(Galatians 3:23-29; John 17:20-26)
Sun, July 10, 2016 – UBC Digby – J G White
Monday, I went to a family picnic and met some long-lost relatives. I knew Grampie and a bunch of his family were to be at Port Maitland beach, so I found them. I walked over to this group of, well, mostly strangers, and I was welcomed! There were three or four great-aunts and uncles I did know, and a couple cousins. But I got to meet a brother and sister of my grandfather I’d never met, plus several of my first cousins once removed, second cousins, etc. I was immediately welcomed, even hugged by perfect strangers. They fed me hot dogs and potato chips. They laughed & told stories. We’re strangers no more.
That was, of course, an easy moment for Us and Them to become We. We were family after all, the White family. Some of us just had not met yet.
Many other moments in life the ‘Us and Them’ doesn’t naturally become We. We have plenty of ‘Us versus Them’ in our society, in our lives.
Politics in Canada, Great Britain, the United States, and everywhere, is always Us vs. Them, eh? The tragic violence we have been hearing about this past week – shootings and the like – show the heart-breaking destruction of Us vs. Them. The beauty of diversity and differences among us humans has a dark shadow of hatred and mistrust and competition.
How do ‘us and them’ become ‘we’? Outsiders become insiders? Strangers become friends? It actually starts, as it did for me at Port Maitland beach the other day. We start by learning that we already are made to be one by God. And because of that, we are all more alike than different.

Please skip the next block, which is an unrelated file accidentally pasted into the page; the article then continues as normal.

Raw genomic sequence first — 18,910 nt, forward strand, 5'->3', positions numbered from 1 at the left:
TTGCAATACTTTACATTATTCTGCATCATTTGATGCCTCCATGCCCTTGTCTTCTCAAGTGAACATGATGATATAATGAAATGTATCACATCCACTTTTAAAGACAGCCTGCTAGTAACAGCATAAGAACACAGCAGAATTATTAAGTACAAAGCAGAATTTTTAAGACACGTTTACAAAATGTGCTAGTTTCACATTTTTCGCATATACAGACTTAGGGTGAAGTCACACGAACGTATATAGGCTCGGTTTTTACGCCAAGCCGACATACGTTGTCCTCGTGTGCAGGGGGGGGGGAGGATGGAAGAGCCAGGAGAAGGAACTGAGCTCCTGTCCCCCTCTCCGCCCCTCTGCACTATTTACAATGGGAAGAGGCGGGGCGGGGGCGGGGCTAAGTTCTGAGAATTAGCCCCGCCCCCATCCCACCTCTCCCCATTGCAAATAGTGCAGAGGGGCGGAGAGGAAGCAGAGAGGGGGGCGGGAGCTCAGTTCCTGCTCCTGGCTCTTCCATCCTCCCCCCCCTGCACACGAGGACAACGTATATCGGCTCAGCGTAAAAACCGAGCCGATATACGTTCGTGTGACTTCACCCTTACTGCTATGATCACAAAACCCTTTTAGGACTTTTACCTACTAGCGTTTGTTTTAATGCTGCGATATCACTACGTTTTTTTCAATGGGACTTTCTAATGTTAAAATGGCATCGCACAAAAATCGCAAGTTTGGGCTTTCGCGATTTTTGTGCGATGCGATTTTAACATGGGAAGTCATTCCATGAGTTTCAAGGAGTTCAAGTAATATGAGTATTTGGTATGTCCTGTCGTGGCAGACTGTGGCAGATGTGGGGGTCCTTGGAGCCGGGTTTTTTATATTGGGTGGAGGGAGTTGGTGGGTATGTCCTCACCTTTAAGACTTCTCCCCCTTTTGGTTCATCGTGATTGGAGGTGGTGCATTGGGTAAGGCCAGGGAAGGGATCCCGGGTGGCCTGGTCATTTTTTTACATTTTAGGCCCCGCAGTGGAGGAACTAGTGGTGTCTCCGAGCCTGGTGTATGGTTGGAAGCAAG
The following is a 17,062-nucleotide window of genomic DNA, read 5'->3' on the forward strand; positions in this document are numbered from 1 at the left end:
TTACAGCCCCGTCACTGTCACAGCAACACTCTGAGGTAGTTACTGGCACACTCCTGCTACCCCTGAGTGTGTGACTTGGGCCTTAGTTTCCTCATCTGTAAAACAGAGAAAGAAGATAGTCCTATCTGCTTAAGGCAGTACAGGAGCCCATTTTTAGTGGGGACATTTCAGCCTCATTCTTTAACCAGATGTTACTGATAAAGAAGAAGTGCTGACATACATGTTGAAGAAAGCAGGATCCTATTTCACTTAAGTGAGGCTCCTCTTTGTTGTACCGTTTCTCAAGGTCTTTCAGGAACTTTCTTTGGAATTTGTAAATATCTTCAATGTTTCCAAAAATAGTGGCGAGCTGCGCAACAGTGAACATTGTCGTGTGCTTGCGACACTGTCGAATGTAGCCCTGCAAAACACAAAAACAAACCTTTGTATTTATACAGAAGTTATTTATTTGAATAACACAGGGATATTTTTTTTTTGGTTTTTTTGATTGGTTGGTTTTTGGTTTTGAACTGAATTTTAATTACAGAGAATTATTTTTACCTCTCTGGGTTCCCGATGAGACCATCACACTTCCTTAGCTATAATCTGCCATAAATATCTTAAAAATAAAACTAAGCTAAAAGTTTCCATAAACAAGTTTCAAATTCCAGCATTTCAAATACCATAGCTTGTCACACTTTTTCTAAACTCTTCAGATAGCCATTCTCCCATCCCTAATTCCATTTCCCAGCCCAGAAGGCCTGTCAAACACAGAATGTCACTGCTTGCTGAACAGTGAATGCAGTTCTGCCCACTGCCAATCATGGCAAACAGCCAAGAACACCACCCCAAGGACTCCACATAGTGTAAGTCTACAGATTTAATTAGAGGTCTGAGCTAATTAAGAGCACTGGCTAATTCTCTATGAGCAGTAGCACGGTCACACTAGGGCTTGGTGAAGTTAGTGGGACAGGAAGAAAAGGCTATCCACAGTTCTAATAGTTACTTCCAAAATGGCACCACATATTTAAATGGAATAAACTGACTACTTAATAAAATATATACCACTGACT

You are all one in Christ Jesus, wrote Paul to the Galatian believers. Even among churches, there are such barriers and a lack of team spirit and family living. Sometimes we Christians are so different from one another; sometimes the slightest small differences are the molehills we make into mountains. I have had no contact, in two years, with the Pastor or people of the Bible Believers Baptist Church, near here. One might expect various Baptists to get along, but sometimes the closer we are in name, the less cooperative we are. We get to celebrate with Grace United today as they covenant with their new Minister. Despite how different we may be from them – and some of you left them to become part of us – I trust that we are one in Christ. One with Grace United, one with Bible Believers Baptist, etc.
There is no longer Jew or Greek, there is no longer slave or free, there is no longer male and female; for all of you are one in Christ Jesus. (G 3:28) More than anything in this strongly worded letter, Paul is telling some congregations to be what they are: act like it! Not telling them what to do to become one. Telling them they ARE one – now be who you are.
These are remarkable words of Paul. Paul who wrote this letter as an early Christian missionary. Paul who had been a Jew, even a religious expert in the law, and a Pharisee. Paul who would know well the daily morning prayer of the Jews that thanked God that “Thou has not made me a Gentile, a slave or a woman.” Paul turns this on its head with his statement. Those age-old divisions are broken down by Christ crucified. All are included. All are one.
We remembered today, in that great prayer of Jesus recorded in John 17, that the Saviour, before He died, asked that all those who followed Him and His Way would be ONE. As He and God the Father are One, so may they be one / we be one.